• Markings, colour and finnage. Choosing fish that display attractive markings and bright colours should produce similarly attractive young. Many people are impressed by the colouration of tropical fish, and this factor will play an important role in the value of the fish you breed.

Similar markings and colours should be paired together, as differences in these attributes will often produce unattractive young. It is generally good advice to avoid crossing different strains of fish for this reason.

• Fish health. Only mature, healthy fish should be used for spawning because unhealthy fish can produce sick or deformed young.

• Pair Compatibility. This is an important factor for some species of fish. For example, some species of cichlids will only form pairs after being raised together for months or years. Other species will respond poorly to induced breeding and begin to bully one another, sometimes to death.

As an additional consideration for pair compatibility, fish must be of the same species. Hybrid fish tend, like many other members of the animal kingdom, to produce sterile young.

One final tip: Keep your eyes and ears alert for any new species of breed of fish that crops up. If you feel you could successfully breed these novelties then you could make money if you are ahead of the curve.

Breeding strategies for egg-laying fish

Breeding egg laying

While livebearers are very easy fish to breed and offer a great starting point for beginners, you will eventually need to begin breeding egg-laying fish in order to realise a profit. There are five major groups of egg-layers to be considered when setting up a home-based breeder business:

• Egg-scattering fish These species of fish scatter their eggs during spawning. The eggs either fall down into the substrate, attach to plants, or float to the surface. These fish will produce large numbers of small eggs, and may eat their own eggs. So must be separated from eggs soon after spawning.

• Egg-depositing fish These fish will deposit their eggs safely on a substrate in the tank. This may be the glass wall of the tank, or on rocks or wood present in the tank. The eggs tend to be larger than scattered eggs. Some of these egg-depositing species will care for their eggs and the resulting young, while others will not.

• Egg-Burying Fish. Setting up a home-based breeder business with egg-burying fish can be tricky. These fish inhabit lakebeds that are dry for some portion of the year; the eggs lay dormant until the annual rains begin and hatching begins then. Recreating these conditions in an aquarium can be difficult.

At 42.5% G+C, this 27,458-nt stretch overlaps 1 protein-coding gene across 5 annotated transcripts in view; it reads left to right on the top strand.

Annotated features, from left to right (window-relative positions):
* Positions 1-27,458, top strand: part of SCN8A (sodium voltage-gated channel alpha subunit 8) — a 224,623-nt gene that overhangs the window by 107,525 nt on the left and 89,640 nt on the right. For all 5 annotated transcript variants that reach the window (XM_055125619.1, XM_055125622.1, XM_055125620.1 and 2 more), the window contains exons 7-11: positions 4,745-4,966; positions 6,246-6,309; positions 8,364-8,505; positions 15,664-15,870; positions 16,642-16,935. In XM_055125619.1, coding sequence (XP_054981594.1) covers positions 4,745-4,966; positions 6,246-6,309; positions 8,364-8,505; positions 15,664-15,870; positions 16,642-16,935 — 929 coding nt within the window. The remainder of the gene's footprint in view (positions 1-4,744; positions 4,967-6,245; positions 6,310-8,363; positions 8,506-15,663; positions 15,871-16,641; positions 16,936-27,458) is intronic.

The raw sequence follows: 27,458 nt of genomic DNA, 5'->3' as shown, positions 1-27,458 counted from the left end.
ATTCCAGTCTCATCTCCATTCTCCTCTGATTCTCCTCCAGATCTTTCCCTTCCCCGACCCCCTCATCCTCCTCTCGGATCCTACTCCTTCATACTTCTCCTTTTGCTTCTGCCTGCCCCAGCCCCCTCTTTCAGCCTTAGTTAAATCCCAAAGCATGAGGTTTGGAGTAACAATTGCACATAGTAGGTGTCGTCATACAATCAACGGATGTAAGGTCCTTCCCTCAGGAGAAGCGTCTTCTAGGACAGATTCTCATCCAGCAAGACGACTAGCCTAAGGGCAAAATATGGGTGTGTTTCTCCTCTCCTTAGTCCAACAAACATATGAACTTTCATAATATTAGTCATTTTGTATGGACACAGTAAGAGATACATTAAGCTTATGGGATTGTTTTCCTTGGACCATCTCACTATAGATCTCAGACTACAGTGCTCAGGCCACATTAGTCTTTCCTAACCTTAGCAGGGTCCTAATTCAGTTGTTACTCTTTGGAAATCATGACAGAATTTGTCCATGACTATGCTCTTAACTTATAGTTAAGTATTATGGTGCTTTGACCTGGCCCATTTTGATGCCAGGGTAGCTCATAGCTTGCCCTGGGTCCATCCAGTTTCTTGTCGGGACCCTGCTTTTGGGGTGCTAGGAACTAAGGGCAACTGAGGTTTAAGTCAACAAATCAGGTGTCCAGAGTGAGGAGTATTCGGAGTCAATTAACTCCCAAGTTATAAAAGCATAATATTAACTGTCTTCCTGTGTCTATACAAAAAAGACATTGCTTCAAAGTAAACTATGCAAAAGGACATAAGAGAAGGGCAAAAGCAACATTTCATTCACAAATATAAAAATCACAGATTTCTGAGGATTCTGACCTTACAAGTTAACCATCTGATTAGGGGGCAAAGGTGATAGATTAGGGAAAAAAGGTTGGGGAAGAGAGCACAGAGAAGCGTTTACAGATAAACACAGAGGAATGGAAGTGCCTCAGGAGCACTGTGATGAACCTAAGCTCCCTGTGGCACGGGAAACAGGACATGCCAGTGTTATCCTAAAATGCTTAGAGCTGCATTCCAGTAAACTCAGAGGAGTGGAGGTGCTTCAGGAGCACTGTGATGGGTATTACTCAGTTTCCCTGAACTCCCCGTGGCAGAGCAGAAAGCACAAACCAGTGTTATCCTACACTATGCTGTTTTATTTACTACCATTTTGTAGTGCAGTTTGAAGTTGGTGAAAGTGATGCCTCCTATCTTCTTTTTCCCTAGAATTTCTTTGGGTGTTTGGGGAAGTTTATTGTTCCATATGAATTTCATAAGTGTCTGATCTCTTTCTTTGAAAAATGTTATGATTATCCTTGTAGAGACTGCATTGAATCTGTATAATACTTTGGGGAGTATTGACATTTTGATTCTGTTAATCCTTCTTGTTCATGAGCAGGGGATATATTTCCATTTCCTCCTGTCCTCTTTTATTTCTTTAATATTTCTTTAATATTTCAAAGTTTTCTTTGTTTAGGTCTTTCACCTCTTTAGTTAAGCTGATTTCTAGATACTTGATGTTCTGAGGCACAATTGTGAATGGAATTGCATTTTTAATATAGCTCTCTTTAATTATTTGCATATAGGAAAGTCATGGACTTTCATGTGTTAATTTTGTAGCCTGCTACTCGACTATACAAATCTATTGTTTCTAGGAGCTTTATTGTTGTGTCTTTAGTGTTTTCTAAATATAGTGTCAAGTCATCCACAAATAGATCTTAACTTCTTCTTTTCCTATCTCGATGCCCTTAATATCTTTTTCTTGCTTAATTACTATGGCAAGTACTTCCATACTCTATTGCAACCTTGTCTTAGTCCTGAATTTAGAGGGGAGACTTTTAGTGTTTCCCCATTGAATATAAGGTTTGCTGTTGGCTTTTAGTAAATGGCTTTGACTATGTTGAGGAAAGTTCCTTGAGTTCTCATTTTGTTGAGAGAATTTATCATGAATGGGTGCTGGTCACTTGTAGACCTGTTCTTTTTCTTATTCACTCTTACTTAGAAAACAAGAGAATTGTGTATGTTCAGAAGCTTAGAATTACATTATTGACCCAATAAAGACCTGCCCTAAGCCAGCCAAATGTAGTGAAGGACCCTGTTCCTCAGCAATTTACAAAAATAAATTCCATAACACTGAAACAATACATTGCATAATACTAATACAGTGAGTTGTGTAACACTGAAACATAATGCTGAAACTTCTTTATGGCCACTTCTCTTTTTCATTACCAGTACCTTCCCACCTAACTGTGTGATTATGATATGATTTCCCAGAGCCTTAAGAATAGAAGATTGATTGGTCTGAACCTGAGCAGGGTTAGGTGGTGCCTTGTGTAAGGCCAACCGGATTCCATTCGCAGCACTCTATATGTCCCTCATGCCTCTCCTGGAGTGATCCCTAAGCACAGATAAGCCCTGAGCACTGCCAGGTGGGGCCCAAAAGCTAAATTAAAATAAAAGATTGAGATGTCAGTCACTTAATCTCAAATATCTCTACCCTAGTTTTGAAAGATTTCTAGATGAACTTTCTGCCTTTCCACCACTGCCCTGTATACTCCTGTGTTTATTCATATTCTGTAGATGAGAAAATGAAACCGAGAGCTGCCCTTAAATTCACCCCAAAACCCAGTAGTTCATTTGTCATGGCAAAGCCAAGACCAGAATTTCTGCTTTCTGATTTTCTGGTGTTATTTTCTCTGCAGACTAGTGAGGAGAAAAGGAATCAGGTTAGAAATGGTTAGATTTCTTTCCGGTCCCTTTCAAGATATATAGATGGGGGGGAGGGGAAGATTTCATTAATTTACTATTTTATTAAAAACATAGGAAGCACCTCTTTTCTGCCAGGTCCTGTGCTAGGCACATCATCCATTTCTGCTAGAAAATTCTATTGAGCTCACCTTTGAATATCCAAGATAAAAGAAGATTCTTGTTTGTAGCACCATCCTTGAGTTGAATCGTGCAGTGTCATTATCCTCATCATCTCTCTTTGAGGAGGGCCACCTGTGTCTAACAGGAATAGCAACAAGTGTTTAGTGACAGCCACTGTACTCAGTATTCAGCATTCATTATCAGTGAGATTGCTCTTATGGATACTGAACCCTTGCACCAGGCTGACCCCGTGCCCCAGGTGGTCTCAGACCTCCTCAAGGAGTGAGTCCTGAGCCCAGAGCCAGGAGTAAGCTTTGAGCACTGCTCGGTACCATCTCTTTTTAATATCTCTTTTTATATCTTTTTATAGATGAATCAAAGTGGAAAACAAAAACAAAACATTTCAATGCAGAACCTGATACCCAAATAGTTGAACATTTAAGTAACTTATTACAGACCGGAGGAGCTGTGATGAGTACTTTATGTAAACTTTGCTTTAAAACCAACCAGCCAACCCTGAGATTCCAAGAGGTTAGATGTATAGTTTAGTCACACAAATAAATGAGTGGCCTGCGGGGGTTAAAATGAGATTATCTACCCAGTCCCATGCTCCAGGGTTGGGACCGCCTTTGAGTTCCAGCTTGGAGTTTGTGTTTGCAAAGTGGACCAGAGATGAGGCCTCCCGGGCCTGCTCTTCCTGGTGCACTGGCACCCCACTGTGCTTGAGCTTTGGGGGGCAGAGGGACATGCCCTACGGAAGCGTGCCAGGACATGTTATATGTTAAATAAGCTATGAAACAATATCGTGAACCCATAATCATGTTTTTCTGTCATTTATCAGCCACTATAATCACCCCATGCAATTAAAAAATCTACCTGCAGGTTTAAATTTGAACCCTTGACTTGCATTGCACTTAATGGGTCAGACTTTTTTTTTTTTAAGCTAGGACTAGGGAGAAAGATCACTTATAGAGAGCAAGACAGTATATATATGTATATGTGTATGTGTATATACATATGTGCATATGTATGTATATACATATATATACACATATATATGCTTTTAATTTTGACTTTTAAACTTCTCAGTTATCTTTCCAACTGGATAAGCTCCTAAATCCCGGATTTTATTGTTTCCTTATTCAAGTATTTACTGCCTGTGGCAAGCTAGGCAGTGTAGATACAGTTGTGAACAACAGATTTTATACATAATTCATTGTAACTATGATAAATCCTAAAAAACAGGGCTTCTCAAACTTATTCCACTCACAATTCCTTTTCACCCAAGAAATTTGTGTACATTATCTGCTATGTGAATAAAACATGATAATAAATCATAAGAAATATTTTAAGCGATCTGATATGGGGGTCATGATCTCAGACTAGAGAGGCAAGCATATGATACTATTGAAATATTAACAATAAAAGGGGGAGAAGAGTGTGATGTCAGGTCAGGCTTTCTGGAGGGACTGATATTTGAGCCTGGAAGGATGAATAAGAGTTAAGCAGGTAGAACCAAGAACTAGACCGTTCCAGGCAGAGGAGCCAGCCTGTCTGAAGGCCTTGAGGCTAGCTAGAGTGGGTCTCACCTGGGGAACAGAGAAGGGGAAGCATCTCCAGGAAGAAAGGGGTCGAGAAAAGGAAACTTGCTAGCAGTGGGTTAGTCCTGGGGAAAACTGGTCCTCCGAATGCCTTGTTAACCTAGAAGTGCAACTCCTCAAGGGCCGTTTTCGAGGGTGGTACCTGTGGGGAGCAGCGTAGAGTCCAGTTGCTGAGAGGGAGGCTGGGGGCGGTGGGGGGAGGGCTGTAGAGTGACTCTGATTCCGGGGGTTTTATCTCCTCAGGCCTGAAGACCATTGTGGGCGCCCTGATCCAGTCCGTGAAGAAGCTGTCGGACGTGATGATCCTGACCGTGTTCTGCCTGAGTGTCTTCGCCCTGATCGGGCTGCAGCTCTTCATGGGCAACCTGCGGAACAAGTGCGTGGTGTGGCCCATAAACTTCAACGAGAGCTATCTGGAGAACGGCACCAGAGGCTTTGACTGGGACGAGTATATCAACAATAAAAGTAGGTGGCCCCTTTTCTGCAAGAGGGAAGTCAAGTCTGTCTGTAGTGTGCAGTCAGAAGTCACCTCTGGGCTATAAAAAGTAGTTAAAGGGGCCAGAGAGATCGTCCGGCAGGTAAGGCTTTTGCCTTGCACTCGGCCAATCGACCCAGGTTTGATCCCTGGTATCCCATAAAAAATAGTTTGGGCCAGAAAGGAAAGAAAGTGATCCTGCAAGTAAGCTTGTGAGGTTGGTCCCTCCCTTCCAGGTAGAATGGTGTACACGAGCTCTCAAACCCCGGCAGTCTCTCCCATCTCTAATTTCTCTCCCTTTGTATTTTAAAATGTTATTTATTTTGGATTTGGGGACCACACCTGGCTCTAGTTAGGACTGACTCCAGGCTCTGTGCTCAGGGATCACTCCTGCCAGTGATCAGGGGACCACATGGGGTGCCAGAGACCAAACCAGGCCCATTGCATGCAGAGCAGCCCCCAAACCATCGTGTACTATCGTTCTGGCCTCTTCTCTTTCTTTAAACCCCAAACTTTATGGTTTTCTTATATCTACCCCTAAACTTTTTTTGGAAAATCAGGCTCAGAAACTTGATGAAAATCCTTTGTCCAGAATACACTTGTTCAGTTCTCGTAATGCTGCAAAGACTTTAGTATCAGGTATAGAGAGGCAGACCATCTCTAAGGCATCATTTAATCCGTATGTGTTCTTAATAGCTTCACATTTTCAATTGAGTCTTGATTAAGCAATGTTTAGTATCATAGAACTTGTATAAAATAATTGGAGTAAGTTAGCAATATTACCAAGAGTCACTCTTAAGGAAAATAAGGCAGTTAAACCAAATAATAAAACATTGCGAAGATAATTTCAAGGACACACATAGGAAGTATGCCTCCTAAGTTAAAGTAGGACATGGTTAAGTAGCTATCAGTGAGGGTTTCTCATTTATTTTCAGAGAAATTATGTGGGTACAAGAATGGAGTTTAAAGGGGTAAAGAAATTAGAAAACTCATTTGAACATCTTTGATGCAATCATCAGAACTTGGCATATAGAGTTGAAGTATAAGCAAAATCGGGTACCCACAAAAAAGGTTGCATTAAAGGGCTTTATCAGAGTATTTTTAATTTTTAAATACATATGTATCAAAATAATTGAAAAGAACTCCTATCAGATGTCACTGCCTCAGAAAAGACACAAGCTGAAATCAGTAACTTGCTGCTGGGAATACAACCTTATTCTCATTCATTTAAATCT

• Mouth-Brooding Fish. Mouth-brooders are fish that retain the eggs and sometimes even the young fry in their mouth until the fish are ready to fend for themselves.

• Nest-Building Fish. These fish are not unlike egg-burying fish, except that they actively construct nests for themselves to lay eggs in. Examples include the bubble-nests formed by labyrinth fish.

Whichever type of fish you choose to breed, you must design your tank to have the necessary rocks, plants or other spawning material and enough space for the fish to feel comfortable spawning.

Designing your spawning tank

yellow lab fish breeding set up
Mouthbrooding yellow lab with previous spawning young yellow labs

Since community tanks are filled with neighbouring fish that may predate on the vulnerable young, it is crucial to grow the young fish in a separate spawning tank. Spawning tanks need to have some special construction elements to protect the young fish:

• A protected heater will keep the young fish from burning themselves against the edges of the heater.

• A slow-moving sponge filter will prevent eggs or fry from being sucked into the filtration system.

• Tanks with a dual-layer substrate are ideal for egg-scattering fish since the parents of these fish may eat their own eggs. A permeable layer that lets the eggs fall down out of reach of the hungry parents is ideal for allowing optimal spawning conditions.

• Egg-depositing fish should be provided with a healthy number of fine and broad-leaved plants. Additionally, egg-depositors that do not care for their young should be removed from the tank once the eggs are laid.

• Nest-building fish should be provided with materials with which they can build their nests. Additionally, water currents should be very low so that the nests are not disturbed.

Once you have setup your spawning tank, you need to simulate natural conditions and keep your parent fish in good, healthy condition in order to stimulate the production of offspring. With care and a little bit of luck, you should begin to see young fish appearing in your tanks, ready for sale.

You will also need growing on tanks for maximising the growth rate of your young fish. large tanks without gravel and sponge filters are ideal. This will result in fish that are saleable within 3-6 months depending on species. The earlier you can sell the young the more profit you will make.

Tips on advertising and selling your fish

Like any business, you need to be competitive in the existing market both in terms of price, quality, and advertising. These three factors are what combine to create value in any product or service, and your fish are no different.